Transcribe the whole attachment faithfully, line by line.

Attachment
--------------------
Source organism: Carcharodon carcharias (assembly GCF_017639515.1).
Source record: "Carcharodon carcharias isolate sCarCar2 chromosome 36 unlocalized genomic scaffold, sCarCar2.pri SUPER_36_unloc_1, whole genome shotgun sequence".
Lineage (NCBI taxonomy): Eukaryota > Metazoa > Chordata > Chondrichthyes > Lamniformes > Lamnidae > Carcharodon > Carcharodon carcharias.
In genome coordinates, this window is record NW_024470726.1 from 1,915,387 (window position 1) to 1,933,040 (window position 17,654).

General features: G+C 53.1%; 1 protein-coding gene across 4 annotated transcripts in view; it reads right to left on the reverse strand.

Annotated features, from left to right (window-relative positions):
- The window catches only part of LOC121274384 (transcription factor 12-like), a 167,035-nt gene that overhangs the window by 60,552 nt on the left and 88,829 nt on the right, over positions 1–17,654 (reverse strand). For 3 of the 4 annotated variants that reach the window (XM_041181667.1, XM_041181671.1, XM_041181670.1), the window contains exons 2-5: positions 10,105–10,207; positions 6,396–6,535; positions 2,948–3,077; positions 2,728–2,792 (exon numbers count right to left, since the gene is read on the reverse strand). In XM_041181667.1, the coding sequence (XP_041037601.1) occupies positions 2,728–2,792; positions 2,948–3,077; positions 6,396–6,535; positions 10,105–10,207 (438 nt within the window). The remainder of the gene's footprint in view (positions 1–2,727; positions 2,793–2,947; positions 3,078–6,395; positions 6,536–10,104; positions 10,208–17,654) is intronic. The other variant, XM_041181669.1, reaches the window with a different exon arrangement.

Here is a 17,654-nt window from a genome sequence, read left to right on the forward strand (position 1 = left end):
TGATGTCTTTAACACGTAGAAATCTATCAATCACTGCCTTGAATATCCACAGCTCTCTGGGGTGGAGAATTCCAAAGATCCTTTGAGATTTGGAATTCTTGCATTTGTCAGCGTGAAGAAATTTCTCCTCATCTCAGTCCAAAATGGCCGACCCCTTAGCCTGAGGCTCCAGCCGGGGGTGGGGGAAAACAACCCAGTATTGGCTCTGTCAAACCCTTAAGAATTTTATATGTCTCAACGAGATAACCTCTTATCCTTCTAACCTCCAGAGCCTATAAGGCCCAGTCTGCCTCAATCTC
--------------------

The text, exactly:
Source organism: Carcharodon carcharias (assembly GCF_017639515.1).
Source record: "Carcharodon carcharias isolate sCarCar2 chromosome 36 unlocalized genomic scaffold, sCarCar2.pri SUPER_36_unloc_1, whole genome shotgun sequence".
Lineage (NCBI taxonomy): Eukaryota > Metazoa > Chordata > Chondrichthyes > Lamniformes > Lamnidae > Carcharodon > Carcharodon carcharias.
In genome coordinates, this window is record NW_024470726.1 from 1,915,387 (window position 1) to 1,933,040 (window position 17,654).

General features: G+C 53.1%; 1 protein-coding gene across 4 annotated transcripts in view; it reads right to left on the reverse strand.

Annotated features, from left to right (window-relative positions):
- The window catches only part of LOC121274384 (transcription factor 12-like), a 167,035-nt gene that overhangs the window by 60,552 nt on the left and 88,829 nt on the right, over positions 1–17,654 (reverse strand). For 3 of the 4 annotated variants that reach the window (XM_041181667.1, XM_041181671.1, XM_041181670.1), the window contains exons 2-5: positions 10,105–10,207; positions 6,396–6,535; positions 2,948–3,077; positions 2,728–2,792 (exon numbers count right to left, since the gene is read on the reverse strand). In XM_041181667.1, the coding sequence (XP_041037601.1) occupies positions 2,728–2,792; positions 2,948–3,077; positions 6,396–6,535; positions 10,105–10,207 (438 nt within the window). The remainder of the gene's footprint in view (positions 1–2,727; positions 2,793–2,947; positions 3,078–6,395; positions 6,536–10,104; positions 10,208–17,654) is intronic. The other variant, XM_041181669.1, reaches the window with a different exon arrangement.

Here is a 17,654-nt window from a genome sequence, read left to right on the forward strand (position 1 = left end):
TGATGTCTTTAACACGTAGAAATCTATCAATCACTGCCTTGAATATCCACAGCTCTCTGGGGTGGAGAATTCCAAAGATCCTTTGAGATTTGGAATTCTTGCATTTGTCAGCGTGAAGAAATTTCTCCTCATCTCAGTCCAAAATGGCCGACCCCTTAGCCTGAGGCTCCAGCCGGGGGTGGGGGAAAACAACCCAGTATTGGCTCTGTCAAACCCTTAAGAATTTTATATGTCTCAACGAGATAACCTCTTATCCTTCTAACCTCCAGAGCCTATAAGGCCCAGTCTGCCTCAATCTC